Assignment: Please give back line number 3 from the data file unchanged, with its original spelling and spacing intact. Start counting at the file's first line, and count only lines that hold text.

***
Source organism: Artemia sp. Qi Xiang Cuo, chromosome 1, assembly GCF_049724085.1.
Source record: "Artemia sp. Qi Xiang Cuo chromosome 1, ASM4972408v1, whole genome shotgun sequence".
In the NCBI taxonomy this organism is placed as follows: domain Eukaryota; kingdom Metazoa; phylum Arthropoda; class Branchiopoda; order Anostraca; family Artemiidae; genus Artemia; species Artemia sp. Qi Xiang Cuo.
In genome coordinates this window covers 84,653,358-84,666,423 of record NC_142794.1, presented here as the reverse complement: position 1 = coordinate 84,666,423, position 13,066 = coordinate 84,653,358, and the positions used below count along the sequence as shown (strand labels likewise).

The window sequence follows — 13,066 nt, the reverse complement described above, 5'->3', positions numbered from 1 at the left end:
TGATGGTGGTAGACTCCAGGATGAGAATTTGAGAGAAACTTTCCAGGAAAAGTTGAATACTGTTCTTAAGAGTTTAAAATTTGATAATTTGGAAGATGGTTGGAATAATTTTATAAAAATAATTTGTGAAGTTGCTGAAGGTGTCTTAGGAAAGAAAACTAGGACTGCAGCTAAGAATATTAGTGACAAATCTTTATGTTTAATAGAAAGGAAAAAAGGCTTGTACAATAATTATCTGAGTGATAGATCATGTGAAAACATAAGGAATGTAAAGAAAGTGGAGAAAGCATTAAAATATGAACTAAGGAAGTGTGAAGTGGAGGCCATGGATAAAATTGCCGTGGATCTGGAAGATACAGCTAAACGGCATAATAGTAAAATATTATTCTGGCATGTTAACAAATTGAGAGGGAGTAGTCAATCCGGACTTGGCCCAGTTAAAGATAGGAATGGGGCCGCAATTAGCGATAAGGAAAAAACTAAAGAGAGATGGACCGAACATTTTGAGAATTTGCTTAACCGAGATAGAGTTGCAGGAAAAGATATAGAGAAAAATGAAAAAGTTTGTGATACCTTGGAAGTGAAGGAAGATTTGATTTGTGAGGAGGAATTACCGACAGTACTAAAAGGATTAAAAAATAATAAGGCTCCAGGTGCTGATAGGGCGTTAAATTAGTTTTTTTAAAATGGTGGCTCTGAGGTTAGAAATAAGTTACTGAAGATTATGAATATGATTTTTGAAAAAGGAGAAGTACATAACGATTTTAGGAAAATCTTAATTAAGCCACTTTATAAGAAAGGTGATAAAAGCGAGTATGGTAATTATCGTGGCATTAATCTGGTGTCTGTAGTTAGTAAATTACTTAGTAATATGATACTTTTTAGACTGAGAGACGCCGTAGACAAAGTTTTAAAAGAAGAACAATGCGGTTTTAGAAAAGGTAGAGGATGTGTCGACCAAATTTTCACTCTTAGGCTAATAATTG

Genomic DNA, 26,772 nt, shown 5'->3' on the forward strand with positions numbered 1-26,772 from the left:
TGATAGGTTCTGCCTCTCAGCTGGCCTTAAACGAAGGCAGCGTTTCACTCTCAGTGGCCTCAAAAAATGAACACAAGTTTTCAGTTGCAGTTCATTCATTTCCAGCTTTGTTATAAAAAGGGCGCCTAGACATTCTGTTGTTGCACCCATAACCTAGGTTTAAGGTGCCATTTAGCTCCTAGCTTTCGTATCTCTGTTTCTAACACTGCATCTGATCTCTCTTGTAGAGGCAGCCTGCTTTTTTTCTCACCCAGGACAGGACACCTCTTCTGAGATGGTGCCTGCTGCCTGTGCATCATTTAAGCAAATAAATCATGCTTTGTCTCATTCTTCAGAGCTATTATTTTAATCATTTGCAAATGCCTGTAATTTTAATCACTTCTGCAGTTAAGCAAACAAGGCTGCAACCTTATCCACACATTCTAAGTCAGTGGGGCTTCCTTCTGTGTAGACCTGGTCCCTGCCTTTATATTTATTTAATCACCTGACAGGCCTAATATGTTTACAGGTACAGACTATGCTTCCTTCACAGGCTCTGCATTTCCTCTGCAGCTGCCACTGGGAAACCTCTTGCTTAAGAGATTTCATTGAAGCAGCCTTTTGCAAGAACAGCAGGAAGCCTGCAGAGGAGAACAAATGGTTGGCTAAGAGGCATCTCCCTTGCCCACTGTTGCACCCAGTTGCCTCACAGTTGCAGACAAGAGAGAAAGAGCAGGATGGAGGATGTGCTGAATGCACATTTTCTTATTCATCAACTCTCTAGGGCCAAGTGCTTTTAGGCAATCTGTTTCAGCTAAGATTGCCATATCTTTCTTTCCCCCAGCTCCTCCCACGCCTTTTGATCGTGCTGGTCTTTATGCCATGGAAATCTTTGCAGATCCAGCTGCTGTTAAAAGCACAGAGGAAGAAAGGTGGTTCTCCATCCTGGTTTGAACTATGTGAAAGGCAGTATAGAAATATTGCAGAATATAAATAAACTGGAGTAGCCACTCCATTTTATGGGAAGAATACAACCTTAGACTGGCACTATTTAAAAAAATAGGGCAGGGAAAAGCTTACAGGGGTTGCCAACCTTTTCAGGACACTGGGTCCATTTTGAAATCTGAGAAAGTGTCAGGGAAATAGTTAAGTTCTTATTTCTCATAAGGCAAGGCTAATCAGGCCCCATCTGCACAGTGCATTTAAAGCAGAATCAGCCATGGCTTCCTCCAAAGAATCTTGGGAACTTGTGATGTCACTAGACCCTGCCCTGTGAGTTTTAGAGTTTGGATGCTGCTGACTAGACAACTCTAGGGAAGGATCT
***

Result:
In the NCBI taxonomy this organism is placed as follows: domain Eukaryota; kingdom Metazoa; phylum Arthropoda; class Branchiopoda; order Anostraca; family Artemiidae; genus Artemia; species Artemia sp. Qi Xiang Cuo.